NS: What kind of reception did you get at the time once the film was complete, and how often do you still hear from people today about it?

RH: It was a wonderful reception.  The first showing was a press screening, and there were a whole lot of French people there.  And they went nuts -- they loved it.  I was so glad for that. They said, "I can tell you really love our country."  Even today, if I could figure out a way, I'd live in France 6 months out of the year.  I just found the French people to be really, really wonderful, and I loved the whole feel of the country.

Occasionally I see comments on the internet that it is "the most boring thing I've ever seen," but those seem to be in the minority.  It's not "The Avengers" or like these movies of today.  It's supposed to be poetry, not a prizefight.  And it's really fun when occasionally I get a message from someone that the movie has changed their life.  I recently heard from a couple who had made a point to see the movie every year, and for their anniversary they decided to go to France and see every location from the film.  And they wanted to renew their vows at the church where the wedding was shot.  That is a neat thing, and I still tear up on the rare occasions when I'm down there at Epcot and I see it.  It's emotional to me because I'm very fond of France and that music.  Somehow that got through to some people who see it.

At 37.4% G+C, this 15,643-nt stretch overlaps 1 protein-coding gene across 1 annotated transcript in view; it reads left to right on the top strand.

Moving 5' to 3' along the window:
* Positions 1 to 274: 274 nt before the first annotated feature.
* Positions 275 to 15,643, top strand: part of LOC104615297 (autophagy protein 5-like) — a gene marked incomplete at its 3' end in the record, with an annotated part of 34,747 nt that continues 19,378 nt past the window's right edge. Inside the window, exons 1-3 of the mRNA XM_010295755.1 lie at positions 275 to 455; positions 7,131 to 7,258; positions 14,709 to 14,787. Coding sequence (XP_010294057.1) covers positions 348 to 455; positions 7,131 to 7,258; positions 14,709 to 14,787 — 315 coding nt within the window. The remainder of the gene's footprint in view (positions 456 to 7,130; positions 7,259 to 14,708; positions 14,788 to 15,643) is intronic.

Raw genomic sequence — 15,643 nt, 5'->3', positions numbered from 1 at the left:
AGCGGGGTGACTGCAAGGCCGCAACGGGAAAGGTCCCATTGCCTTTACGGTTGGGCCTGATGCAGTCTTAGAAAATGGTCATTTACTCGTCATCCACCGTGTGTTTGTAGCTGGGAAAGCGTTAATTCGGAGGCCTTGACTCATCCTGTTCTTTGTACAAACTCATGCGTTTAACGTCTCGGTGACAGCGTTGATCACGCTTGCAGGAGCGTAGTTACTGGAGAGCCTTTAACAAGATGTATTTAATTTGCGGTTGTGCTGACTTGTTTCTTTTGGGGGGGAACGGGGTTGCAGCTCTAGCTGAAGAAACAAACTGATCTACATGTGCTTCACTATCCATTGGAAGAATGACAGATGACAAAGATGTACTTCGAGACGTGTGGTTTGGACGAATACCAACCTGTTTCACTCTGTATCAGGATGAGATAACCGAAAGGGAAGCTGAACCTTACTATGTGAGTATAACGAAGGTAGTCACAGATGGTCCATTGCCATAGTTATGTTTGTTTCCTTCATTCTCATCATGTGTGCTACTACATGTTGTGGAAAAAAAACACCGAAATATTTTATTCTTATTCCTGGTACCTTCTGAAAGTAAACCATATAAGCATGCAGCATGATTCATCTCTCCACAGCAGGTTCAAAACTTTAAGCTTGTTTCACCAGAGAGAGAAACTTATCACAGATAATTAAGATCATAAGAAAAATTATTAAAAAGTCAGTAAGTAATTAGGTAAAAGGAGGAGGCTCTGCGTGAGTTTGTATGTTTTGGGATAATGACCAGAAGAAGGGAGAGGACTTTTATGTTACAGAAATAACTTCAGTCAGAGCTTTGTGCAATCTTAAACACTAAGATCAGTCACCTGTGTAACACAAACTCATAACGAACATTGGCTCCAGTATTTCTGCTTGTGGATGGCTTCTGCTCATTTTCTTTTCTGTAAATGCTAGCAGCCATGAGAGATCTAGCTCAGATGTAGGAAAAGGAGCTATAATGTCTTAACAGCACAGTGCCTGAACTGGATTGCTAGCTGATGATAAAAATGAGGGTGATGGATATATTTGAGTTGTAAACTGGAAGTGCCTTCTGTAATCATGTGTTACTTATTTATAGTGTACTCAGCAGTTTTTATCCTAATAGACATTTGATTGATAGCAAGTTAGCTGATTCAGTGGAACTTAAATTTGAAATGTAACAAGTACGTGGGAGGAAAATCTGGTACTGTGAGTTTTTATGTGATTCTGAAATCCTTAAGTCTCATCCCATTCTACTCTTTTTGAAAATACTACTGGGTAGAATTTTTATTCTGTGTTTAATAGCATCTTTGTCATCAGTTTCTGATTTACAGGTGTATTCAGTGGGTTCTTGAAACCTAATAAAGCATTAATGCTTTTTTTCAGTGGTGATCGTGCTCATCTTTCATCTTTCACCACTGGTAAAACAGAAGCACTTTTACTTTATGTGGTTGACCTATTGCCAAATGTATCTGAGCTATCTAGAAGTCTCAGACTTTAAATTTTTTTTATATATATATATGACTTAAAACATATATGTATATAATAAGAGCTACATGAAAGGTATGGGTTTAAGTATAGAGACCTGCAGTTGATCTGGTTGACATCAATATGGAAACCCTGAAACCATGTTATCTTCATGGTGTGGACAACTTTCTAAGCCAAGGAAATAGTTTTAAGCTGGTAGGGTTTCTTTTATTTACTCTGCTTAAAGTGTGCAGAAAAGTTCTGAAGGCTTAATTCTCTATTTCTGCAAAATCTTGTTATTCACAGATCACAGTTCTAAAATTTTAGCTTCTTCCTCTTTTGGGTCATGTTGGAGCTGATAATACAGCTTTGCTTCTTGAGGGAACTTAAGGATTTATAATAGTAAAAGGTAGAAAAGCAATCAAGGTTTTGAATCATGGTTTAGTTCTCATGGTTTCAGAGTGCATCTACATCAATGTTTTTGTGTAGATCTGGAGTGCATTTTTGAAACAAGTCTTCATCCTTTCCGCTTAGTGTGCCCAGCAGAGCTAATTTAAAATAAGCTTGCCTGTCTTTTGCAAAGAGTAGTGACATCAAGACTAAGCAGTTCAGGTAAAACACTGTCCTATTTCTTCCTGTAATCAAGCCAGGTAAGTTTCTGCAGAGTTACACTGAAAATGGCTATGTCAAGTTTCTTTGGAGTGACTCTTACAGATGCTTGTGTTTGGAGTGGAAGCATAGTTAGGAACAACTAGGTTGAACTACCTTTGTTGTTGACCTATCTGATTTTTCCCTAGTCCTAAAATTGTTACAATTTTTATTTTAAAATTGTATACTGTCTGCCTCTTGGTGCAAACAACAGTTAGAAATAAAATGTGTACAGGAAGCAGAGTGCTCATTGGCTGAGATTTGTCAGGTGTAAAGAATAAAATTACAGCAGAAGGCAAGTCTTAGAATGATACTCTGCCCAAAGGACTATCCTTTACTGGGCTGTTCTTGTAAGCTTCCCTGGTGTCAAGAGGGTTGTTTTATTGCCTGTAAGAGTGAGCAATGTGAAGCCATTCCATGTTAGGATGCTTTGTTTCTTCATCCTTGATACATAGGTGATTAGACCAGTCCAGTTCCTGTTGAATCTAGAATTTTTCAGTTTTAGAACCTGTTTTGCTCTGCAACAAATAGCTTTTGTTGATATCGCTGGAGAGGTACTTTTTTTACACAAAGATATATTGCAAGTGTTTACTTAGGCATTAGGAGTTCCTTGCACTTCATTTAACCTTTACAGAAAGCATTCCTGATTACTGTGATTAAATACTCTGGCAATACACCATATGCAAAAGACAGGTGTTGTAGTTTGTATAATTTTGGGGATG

NS: For me, I think it holds up extremely well.  If you see it today, you may not realize that it was made in 1982.  It does not feel dated at all.  

It's funny, that scene in the marketplace we were talking about earlier, I remember there was a girl in a red sweater leading the way that stood out to me as a kid.  I remember how she used to be older than I was, and now when I see her she looks like a little kid.  It's funny how those people haven't aged at all.